Review: Summer and Smoke @ Exeter Phoenix

My expectations of Dicebox’s production of Summer and Smoke by Tennessee Williams were high as it is renowned as a shiveringly beautiful tale of a doomed relationship. Although I felt some of Anastasia Bunce’s choices were problematic, I still thoroughly enjoyed this provoking performance, and feel the cast and crew deserve commendation.

Cat Blanchfield’s exquisite performance of Alma Winemiller is certainly worth mentioning. She couldn’t have been more perfectly cast, with Cat’s seemingly fragile form as delicate as Alma and her brilliant Southern-American drawl. She captured Alma’s tortured character with impressive precision right down to the last detail. Gulping down air and nervously fidgeting, Cat displayed a distracted disposition, which mimicked Alma’s disjointed psyche. This performance of the frail female figure was not quite met by Harry Douglas-Jones’s performance of the predatory male figure, John. Although their fast-paced interactions were exciting, I felt that the two actors failed to engage enough with each other, but rather, delivered their lines independent of one another. It is a shame that this partly disjointed dialogue took away from the deeply complex relationship between these tortured characters.

The play seemed to balance on the fine line between powerful tragedy and awkward comedy. First, there was a lack of cohesion between the cast and crew, particularly in the climactic murder scene, where, after the gunshot, there was a delayed reaction for the actor to fall and the cut to black out. This led to a comical disjunction in what was supposed to be a tragic death. Additionally, Bunce’s use of chairs to convey symbolic meaning was often overdone and failed to deliver her intention in using them at times. For example, it was not clear why Bunce had chosen to sit Cat and Cerys Lewis back to back as they were in dialogue with each other. This clichéd technique evoked an unintentional comical element to this scene which would not have been there otherwise. Despite this, I thought that Cerys Lewis played Nellie’s childish character very well with her energetic presence on stage providing a stark contrast to the overall bleak play. Equally impressive was Neha Shaji’s performance of Rosa Gonzales from her confident strut across the stage to her ever-present lurking at the edge as a shadow of Alma. However, I felt that there was a lack of awareness of racial stereotypes when casting Neha in this role, and Bunce needed to consider this element of character placement in the process.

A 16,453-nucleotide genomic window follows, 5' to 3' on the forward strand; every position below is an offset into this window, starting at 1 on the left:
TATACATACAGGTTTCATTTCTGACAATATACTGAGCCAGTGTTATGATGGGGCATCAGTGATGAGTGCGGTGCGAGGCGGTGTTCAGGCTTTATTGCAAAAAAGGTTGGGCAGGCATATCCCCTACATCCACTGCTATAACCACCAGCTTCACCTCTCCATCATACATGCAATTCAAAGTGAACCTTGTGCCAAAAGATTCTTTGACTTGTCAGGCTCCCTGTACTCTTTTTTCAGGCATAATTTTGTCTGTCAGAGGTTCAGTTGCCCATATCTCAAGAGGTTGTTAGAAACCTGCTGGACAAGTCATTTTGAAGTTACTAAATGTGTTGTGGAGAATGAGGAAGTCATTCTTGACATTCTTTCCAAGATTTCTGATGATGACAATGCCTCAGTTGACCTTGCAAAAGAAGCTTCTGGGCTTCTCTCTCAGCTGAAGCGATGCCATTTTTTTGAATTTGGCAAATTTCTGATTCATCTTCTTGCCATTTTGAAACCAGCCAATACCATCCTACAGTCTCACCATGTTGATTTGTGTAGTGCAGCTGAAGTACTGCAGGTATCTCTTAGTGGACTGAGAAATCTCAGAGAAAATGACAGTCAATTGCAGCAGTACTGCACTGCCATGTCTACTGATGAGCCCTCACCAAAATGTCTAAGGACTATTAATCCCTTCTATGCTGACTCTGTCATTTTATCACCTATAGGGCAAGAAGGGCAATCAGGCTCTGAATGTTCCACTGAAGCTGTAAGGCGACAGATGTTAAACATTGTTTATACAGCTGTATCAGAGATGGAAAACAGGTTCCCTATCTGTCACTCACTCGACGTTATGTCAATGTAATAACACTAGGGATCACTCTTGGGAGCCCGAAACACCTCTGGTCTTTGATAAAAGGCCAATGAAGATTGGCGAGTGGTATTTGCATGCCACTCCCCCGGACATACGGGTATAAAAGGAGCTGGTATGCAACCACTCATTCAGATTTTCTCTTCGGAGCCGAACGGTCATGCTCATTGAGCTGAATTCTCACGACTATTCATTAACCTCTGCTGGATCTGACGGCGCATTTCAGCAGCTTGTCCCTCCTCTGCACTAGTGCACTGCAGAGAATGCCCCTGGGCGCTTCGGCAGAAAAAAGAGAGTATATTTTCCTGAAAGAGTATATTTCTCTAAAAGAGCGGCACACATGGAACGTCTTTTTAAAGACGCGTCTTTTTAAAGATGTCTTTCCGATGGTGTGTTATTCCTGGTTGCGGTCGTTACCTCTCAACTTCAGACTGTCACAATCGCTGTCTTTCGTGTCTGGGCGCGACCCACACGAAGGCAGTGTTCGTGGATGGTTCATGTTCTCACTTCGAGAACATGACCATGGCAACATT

I felt that the cramped space of the Voodoo room at the Exeter Phoenix made it difficult for the performance to reach its full potential. The small central stage often obstructed clear viewing of the action, making it difficult for the audience to follow the narrative. Unfortunately, some of the exchanges between the cast were overwhelmed by the music as the band were in close proximity to the audience in this constricted room. The music needed to be quieter so the dialogue could be heard over it and the tune was also often inconsistent with the action. However, I acknowledge this as no fault of the cast, and they coped with this disadvantage well with their large and lively movement across the stage.

I must also congratulate Molly Thatcher’s crafting of the costumes which absolutely portrayed the attire of 1900s small town citizens of Glorious Hill, Mississippi. Imitating William’s style, the colour of the costumes often symbolized various figures in the play. From Rosa’s promiscuous red dress to the angelic young man’s perfect white suit, the aesthetics embodied the characters which aided in narrative coherence.

Finally, when Alma and the young man swept from the stage, I was left dazzled, wondering whether to clap. This ending summarises my overall feeling as the play consistently left me expecting more. Despite this, Dicebox’s production carried off a thought-provoking interplay of maddened characters and eerily minimalist setting, and with a few amendments I feel it could have done justice to William’s tragedy.

Jess White 

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